Hal Bergman Photography - Portfolio

Tag Archives: Bicycles

StoopidTall, the tallest bicycle in Los Angeles

22 Apr

This past Sunday, I joined a quarter of a million other Los Angeles residents for CicLAvia, and rode my bicycle with a handful of friends from where I live in Downtown out to Venice Beach. CicLAvia is pretty well covered around the internet, so I won’t elaborate too much, other than: it was awesome, if a little too popular for it’s own good, and definitely needs to happen more often and run later.

When I got to Venice, I met up with several other friends, including my good friend, colleague, and extremely taleted cinematographer Richie Trimble. Riche had, only the day before, completed building a new bicycle from scratch, albeit one that was 14.5 feet (4.5 meters) tall.

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Note that the other two bicycles behind Richie are other “tall bikes”, albeit ones of standard size made from two bicycle frames welded together.

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I can’t imagine it would be possible to build a bicycle any taller and still ride it. As we rode around Venice and Marina Del Rey, Richie was constantly ducking under bridges and power lines only a few inches over his head.

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At some points, other riders would ride ahead and clear pedestrians and vehicles out of the way to make a path, so Richie could ride under parts of obstacles that had more clearance.

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I’m sure you’re thinking “how does he get off?” “How does he stop?”. These are all very good and valid questions, so I will direct you to this very fine video, shot by Richie himself from the GoPro strapped to his chest. If you think it’s scary to see photos *of* the bicycle being ridden, you should see the view from the driver’s seat from the man himself:

Japanese Vehicles

2 Apr

Now, on to some backlogged travel posts.

I got to spend a month in Japan last year, and I got to looking through a lot of the photos I’d taken there. I’m going to make a few unconventional posts, starting with this one, of the random things I’d noticed walking around while I was there.

It took me awhile to realize it, but I tend to photograph bicycles a lot. I do enjoy bicycling and tend to use a bicycle for my primary form of transportation when I’m not working, but there is also a nice pleasing aesthetic to bicycles as well. In older and/or denser cities, like those in Japan, much like Northern Europe, bicycles are the most practical form of transportation, and so bicycles tend to be utilitarian and designed with reliability in mind. We’re talking baskets, panniers, fenders, and chain guards.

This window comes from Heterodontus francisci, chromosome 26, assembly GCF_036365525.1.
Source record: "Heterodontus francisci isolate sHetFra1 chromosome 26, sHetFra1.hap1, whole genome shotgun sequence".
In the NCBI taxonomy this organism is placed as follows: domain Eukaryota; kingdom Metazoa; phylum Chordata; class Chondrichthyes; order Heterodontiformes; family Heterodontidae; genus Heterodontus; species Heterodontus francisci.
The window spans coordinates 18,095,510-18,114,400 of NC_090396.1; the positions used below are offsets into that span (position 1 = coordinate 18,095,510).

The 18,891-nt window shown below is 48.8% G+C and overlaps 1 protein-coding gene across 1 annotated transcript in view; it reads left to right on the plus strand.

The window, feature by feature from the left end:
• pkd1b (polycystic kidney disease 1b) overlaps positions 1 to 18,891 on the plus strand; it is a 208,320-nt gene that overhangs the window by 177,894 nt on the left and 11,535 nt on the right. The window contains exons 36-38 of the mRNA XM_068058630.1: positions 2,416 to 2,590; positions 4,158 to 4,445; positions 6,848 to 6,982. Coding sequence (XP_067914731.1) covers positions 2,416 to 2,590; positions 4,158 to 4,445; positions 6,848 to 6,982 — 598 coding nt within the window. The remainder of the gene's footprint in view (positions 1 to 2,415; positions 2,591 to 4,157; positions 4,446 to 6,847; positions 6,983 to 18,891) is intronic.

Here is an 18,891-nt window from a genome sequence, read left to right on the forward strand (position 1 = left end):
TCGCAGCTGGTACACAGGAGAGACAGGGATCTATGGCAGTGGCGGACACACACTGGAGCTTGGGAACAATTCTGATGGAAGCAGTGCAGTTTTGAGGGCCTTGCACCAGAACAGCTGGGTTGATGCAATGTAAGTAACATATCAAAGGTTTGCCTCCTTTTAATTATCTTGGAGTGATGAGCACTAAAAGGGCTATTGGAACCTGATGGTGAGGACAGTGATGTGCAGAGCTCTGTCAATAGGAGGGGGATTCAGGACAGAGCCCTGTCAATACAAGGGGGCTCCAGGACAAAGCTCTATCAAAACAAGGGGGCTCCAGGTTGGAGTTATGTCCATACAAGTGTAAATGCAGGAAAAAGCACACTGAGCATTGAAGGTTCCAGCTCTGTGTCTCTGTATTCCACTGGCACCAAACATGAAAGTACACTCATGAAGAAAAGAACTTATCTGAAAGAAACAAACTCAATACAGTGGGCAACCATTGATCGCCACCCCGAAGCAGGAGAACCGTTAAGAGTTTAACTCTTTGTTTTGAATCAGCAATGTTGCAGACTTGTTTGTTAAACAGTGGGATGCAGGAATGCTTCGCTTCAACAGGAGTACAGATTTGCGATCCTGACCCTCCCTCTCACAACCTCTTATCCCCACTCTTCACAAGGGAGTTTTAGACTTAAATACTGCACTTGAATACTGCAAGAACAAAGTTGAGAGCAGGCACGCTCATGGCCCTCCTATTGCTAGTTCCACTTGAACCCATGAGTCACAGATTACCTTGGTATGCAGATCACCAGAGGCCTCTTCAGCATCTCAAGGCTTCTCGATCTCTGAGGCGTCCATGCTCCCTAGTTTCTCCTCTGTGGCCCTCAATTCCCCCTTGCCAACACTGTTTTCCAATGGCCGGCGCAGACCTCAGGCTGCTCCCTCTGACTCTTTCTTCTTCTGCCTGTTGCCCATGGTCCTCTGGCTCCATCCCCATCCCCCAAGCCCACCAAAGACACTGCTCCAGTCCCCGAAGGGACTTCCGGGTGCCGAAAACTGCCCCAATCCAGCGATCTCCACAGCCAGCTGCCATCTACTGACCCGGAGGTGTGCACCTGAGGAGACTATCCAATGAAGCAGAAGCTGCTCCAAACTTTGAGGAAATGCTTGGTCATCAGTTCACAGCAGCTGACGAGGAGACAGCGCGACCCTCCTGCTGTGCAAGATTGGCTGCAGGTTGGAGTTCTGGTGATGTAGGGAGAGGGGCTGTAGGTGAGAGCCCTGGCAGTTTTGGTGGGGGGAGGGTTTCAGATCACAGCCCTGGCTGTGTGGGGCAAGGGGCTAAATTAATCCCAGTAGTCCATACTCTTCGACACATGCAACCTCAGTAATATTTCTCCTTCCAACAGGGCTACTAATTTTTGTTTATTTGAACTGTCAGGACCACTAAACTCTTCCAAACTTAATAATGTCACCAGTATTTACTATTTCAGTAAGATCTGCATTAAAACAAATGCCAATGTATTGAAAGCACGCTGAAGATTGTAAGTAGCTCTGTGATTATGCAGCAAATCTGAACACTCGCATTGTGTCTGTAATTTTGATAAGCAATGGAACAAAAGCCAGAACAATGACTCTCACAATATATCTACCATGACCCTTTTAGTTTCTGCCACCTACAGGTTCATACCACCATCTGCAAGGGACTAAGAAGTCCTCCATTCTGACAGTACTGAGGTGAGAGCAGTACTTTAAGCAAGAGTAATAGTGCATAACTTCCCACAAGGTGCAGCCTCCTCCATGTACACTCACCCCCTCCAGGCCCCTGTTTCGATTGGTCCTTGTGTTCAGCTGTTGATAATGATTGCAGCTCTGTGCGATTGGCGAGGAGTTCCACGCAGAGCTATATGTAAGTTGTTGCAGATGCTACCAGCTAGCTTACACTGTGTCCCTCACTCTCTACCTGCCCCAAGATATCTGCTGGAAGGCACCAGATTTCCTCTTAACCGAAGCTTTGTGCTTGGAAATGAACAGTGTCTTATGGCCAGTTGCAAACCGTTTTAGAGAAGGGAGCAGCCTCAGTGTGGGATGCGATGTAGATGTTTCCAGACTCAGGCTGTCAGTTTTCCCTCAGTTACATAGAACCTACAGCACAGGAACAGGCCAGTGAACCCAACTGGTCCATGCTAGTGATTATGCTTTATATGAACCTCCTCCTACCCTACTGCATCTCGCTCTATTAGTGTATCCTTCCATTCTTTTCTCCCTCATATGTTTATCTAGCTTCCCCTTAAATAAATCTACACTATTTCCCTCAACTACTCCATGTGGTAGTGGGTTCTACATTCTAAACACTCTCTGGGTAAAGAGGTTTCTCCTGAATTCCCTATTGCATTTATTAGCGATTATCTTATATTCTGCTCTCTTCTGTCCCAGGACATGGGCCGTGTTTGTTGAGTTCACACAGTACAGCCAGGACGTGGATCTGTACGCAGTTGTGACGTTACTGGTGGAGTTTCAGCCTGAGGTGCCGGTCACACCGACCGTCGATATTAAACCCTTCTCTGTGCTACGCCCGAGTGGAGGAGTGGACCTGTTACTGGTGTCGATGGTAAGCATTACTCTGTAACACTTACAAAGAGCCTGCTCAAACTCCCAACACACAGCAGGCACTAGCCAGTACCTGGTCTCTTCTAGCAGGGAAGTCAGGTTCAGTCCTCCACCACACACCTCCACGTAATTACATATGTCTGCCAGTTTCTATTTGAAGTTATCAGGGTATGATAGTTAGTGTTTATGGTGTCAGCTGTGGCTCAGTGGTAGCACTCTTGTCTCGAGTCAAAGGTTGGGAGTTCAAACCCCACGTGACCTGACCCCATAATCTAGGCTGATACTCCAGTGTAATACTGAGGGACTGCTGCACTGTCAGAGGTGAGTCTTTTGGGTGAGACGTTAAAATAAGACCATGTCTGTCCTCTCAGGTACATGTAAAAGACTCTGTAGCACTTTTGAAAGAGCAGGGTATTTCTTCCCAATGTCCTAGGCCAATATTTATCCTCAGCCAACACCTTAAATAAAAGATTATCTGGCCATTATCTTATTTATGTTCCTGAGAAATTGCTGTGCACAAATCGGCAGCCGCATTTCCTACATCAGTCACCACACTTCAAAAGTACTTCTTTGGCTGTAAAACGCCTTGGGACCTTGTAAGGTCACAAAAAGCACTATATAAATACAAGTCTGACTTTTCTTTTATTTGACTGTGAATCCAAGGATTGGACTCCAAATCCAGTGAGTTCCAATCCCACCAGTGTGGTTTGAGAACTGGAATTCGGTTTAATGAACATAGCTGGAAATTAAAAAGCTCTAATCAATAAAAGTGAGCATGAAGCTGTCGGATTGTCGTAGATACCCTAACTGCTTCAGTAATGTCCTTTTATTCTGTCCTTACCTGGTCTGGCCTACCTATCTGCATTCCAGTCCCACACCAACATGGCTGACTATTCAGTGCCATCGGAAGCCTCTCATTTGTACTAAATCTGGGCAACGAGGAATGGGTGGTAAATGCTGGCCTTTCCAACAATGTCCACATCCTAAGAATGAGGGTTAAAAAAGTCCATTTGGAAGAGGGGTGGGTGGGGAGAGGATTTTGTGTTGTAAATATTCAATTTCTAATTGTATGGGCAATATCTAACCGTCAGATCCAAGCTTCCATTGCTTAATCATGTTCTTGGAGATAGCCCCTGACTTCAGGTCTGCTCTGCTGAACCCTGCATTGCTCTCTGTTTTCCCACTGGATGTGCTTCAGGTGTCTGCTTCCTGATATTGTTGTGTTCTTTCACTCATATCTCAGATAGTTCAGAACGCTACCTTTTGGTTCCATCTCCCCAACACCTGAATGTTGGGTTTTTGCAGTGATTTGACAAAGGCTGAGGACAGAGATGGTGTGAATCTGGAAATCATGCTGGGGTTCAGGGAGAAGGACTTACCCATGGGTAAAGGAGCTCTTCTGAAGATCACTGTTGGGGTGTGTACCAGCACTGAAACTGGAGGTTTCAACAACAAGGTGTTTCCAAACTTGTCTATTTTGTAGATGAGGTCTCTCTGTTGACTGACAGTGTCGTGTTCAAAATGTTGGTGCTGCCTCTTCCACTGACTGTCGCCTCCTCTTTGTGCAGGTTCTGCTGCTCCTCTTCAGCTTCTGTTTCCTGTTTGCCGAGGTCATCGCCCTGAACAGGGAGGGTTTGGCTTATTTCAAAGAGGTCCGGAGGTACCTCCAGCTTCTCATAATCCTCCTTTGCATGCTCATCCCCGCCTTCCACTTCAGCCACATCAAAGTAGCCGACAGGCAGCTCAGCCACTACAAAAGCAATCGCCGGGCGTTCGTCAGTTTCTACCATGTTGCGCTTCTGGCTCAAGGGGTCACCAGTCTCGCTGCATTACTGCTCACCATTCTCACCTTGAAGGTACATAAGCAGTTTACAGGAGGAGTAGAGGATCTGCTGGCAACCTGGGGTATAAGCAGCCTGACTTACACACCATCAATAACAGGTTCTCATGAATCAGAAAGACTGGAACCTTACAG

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The other thing I noticed, is that much unlike the US and Europe where bicycles tend to get stolen and are locked well, Japanese bicycles tend to be left unlocked, or at the most have a simple locking mechanism that locks the rear wheel to the frame. Petty theft just doesn’t seem to be an issue in Japan, and I’ve heard stories from friends there that have had lost wallets returned to them with cash still in them.

Bicycles more often than not seem to be left standing upright in their most convenient location.

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There are, of course, also bicycles that have been tricked out to be unique and match the rider’s personality:

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As with most dense cities, there was no shortage of motorized two-wheel vehicles, but they tended to be economical scooters. I didn’t see too many motorcycles, and the ones I saw were simple and small.

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There were also lots of cars I hadn’t noticed anywhere else in the world, like this squashed-looking compact van in Kyoto that seemed to typify most of the cars I saw in Japan:

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 Or this typical taxi cab:

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Interestingly, every cab in Japan has a little button that the driver can press to automatically open and close the rear door. Upon returning to the states, I stood in front of a cab for several long seconds before realizing that the door wasn’t going to open automatically for me.

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Japanese taxis also seem to have their side mirrors placed really far forward, and I never asked why.